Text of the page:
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BA Politics and Russian / Course details

Year of entry: 2020

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Course unit details:
Chinese Politics

Unit code POLI30181
Credit rating 20
Unit level Level 3
Teaching period(s) Semester 1
Offered by School of Social Sciences
Available as a free choice unit? Yes


The “Rise of China” as a political and economic power is one of the most frequently discussed political narratives of the last 20 years. A country with the size of the United States, the world’s largest population, and its second largest economy, China is undoubtedly an important force in current geopolitics. However, much of the popular discussion of Chinese politics relies on broad generalization, depicting China variously as the unstoppable power of the 21st century, or as teetering on the edge of coming economic and sociopolitical collapse. As we near the midpoint of the leadership of Xi Jinping, the most ambitious and charismatic Chinese ruler since Mao, what can we say about the current state of China’s political system? What are the defining issues of Chinese politics today, and what do they suggest about its future? Most importantly, what can close examination of China’s political system teach us about politics generally?


This course provides a comprehensive introduction to Chinese politics. It begins with a historical examination of the founding of the contemporary People’s Republic of China. We begin by examining the fall of Imperial China, and fully exploring the political history of 20th century China, emphasizing the half century since “Liberation” in 1949. How should we understand Maoism and the chaos of the Cultural Revolution of the late 1960s? What are the legacies of the Beijing Spring of 1989? Who have been the winners and losers in the last three decades of “reform and opening”? 


In the second half of the course, we examine current topics in Chinese politics. By looking at topics like environmentalism, labor rights, urbanization, ethnic politics, youth movements, women’s rights, and economic policy, we will attempt to draw a complete, nuanced picture of China in the age of Xi, and understand what the country’s future holds.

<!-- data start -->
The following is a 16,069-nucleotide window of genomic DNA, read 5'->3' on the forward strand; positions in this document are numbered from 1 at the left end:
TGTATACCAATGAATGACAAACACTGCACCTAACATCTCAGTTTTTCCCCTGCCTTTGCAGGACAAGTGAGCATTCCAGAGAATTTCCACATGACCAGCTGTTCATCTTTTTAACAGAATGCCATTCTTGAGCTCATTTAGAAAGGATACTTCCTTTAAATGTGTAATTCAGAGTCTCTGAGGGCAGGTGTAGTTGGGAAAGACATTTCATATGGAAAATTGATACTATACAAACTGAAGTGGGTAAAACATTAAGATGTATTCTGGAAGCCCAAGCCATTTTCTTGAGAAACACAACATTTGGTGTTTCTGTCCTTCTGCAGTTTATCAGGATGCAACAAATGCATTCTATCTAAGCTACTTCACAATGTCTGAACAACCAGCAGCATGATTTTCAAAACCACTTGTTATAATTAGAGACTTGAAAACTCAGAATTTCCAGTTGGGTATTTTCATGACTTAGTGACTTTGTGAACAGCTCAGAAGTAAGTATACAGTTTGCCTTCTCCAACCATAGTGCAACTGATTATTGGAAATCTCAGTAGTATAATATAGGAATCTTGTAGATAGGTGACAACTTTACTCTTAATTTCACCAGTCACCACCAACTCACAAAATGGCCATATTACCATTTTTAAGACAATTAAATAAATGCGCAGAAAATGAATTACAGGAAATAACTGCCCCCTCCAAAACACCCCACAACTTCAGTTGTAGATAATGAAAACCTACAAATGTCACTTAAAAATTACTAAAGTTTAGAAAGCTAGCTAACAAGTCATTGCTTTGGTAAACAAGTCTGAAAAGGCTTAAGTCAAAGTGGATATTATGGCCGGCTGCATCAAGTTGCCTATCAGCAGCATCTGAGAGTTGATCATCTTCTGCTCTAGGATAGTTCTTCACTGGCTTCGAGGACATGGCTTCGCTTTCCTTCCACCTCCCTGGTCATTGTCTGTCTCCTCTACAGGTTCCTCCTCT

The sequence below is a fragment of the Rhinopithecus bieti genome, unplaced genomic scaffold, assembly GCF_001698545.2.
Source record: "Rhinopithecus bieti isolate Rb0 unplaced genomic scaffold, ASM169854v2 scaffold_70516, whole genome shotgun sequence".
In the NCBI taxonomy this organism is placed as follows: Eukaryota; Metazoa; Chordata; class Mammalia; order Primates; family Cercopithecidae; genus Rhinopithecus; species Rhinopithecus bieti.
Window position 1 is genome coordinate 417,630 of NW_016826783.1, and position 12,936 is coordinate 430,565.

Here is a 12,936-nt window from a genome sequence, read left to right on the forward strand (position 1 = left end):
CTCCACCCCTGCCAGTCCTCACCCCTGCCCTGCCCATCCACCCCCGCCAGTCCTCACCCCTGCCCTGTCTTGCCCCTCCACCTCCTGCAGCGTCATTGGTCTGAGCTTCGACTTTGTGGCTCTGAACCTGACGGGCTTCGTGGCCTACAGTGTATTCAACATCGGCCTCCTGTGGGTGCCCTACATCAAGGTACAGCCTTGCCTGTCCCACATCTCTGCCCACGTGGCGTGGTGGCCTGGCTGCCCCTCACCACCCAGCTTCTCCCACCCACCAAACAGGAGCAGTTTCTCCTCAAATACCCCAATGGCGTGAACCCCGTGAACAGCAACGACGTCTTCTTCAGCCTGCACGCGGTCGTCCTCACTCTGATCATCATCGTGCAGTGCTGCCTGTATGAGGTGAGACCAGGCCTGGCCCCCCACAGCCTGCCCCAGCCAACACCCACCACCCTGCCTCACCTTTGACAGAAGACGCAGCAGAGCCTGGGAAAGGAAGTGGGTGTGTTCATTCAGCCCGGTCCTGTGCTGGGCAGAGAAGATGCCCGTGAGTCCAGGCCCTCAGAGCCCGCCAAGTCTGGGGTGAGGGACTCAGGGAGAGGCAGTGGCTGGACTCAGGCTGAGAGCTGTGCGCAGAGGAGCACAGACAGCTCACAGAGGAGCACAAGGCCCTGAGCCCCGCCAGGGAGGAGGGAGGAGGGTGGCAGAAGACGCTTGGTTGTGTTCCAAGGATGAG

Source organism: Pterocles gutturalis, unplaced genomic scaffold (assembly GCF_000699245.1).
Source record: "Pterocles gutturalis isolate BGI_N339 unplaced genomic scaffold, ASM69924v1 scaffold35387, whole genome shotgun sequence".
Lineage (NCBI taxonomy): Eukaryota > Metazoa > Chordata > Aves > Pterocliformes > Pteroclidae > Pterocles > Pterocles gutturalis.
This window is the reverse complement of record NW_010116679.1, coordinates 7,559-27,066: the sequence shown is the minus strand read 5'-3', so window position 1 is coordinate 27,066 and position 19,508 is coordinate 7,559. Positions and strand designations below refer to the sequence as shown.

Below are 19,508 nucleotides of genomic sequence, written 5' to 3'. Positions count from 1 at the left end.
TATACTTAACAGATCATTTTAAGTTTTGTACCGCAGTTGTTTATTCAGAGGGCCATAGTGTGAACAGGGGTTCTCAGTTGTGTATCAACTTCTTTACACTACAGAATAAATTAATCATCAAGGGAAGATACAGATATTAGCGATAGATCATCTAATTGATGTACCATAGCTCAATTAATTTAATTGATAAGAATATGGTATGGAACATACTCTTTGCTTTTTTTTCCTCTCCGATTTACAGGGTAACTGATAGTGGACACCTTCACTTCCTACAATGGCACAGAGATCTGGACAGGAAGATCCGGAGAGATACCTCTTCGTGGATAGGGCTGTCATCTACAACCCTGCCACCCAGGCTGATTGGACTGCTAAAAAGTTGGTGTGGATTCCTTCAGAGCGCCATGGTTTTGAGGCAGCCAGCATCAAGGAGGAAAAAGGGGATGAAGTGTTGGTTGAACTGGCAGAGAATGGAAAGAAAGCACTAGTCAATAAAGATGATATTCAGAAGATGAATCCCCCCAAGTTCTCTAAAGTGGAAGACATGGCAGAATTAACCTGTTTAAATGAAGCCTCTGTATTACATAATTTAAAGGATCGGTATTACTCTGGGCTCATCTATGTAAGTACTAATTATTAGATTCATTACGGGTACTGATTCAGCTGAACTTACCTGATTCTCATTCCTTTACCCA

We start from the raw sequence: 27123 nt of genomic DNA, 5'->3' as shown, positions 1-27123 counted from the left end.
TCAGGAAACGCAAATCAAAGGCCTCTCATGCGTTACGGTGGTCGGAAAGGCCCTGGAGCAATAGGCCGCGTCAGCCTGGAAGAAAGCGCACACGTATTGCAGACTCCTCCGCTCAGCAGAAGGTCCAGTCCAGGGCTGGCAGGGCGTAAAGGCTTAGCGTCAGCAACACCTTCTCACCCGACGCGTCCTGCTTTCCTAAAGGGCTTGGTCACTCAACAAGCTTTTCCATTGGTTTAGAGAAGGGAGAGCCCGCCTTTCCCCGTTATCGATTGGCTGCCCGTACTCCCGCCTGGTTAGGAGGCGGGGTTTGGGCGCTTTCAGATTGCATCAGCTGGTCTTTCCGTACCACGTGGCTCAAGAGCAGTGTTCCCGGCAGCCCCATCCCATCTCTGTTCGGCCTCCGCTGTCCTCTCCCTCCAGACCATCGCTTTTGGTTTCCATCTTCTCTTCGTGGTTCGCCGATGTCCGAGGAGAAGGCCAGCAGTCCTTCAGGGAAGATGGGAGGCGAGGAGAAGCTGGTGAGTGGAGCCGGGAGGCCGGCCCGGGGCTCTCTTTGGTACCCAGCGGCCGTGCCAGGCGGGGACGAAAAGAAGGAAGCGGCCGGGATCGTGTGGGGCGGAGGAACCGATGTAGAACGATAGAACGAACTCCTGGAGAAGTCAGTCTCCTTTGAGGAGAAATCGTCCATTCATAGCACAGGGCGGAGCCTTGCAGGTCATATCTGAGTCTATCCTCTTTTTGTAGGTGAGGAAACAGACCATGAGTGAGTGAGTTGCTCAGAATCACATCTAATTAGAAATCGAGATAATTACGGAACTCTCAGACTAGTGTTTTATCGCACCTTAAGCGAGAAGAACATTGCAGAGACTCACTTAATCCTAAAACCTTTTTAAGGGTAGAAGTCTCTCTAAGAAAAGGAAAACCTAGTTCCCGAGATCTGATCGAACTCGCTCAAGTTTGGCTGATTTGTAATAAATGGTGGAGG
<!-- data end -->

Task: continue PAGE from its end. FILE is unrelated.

Knowledge and understanding

Student should be able to


Knowledge and Understanding: 

  • Critically describe the guiding ideologies and institutions of the current People’s Republic of China
  • Assess and analyse the means by which the PRC’s policies impact Chinese society in a variety of areas (environmental, economic, socio-cultural, etc.)
  • Demonstrate a working knowledge of the development of the Chinese government and theories of current social organization

Intellectual skills

Intellectual skills: 

  • Assess the institutional format of the Chinese government and its role in regulating Chinese society
  • Analyse the impact of social phenomena on the policies developed by the Chinese state in response

Practical skills

Practical skills: 

  • Critically engage with academic literature on Chinese politics and contemporary Chinese society
  • Discuss and debate the current topics in Chinese government and society with their peers
  • Write and edit podcasts on aspects of Chinese politics for a public audience

Transferable skills and personal qualities

Transferable skills and personal qualities:  

  • Greater awareness of Chinese politics
  • Enhanced analytical skills
  • Increased ability to debate complex ideas with colleagues
  • Increased experience in communicating vital information in Chinese politics in brief to a general, non-academic audience

Assessment methods

Method Weight
Written exam 60%
Oral assessment/presentation 20%
Set exercise 20%

Study hours

Scheduled activity hours
Lectures 20
Tutorials 10
Independent study hours
Independent study 170

Teaching staff

Staff member Role
David Stroup Unit coordinator

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